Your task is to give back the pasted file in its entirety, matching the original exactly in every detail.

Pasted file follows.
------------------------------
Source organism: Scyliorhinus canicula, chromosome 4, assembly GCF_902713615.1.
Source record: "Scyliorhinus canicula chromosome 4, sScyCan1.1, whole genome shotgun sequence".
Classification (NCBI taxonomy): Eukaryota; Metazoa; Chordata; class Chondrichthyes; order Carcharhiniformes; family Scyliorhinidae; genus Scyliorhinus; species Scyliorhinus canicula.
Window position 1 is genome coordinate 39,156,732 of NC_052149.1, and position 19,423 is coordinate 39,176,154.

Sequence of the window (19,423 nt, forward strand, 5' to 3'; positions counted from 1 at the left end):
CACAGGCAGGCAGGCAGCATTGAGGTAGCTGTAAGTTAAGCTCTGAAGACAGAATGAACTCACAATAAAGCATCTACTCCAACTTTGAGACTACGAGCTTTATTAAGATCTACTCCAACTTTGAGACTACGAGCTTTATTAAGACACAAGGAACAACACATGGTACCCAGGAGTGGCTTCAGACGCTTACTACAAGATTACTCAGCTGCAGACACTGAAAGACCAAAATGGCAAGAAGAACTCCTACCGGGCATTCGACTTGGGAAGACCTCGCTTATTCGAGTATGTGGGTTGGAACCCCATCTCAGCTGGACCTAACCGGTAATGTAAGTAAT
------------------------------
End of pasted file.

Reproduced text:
Source organism: Scyliorhinus canicula, chromosome 4, assembly GCF_902713615.1.
Source record: "Scyliorhinus canicula chromosome 4, sScyCan1.1, whole genome shotgun sequence".
Classification (NCBI taxonomy): Eukaryota; Metazoa; Chordata; class Chondrichthyes; order Carcharhiniformes; family Scyliorhinidae; genus Scyliorhinus; species Scyliorhinus canicula.
Window position 1 is genome coordinate 39,156,732 of NC_052149.1, and position 19,423 is coordinate 39,176,154.

Sequence of the window (19,423 nt, forward strand, 5' to 3'; positions counted from 1 at the left end):
CACAGGCAGGCAGGCAGCATTGAGGTAGCTGTAAGTTAAGCTCTGAAGACAGAATGAACTCACAATAAAGCATCTACTCCAACTTTGAGACTACGAGCTTTATTAAGATCTACTCCAACTTTGAGACTACGAGCTTTATTAAGACACAAGGAACAACACATGGTACCCAGGAGTGGCTTCAGACGCTTACTACAAGATTACTCAGCTGCAGACACTGAAAGACCAAAATGGCAAGAAGAACTCCTACCGGGCATTCGACTTGGGAAGACCTCGCTTATTCGAGTATGTGGGTTGGAACCCCATCTCAGCTGGACCTAACCGGTAATGTAAGTAAT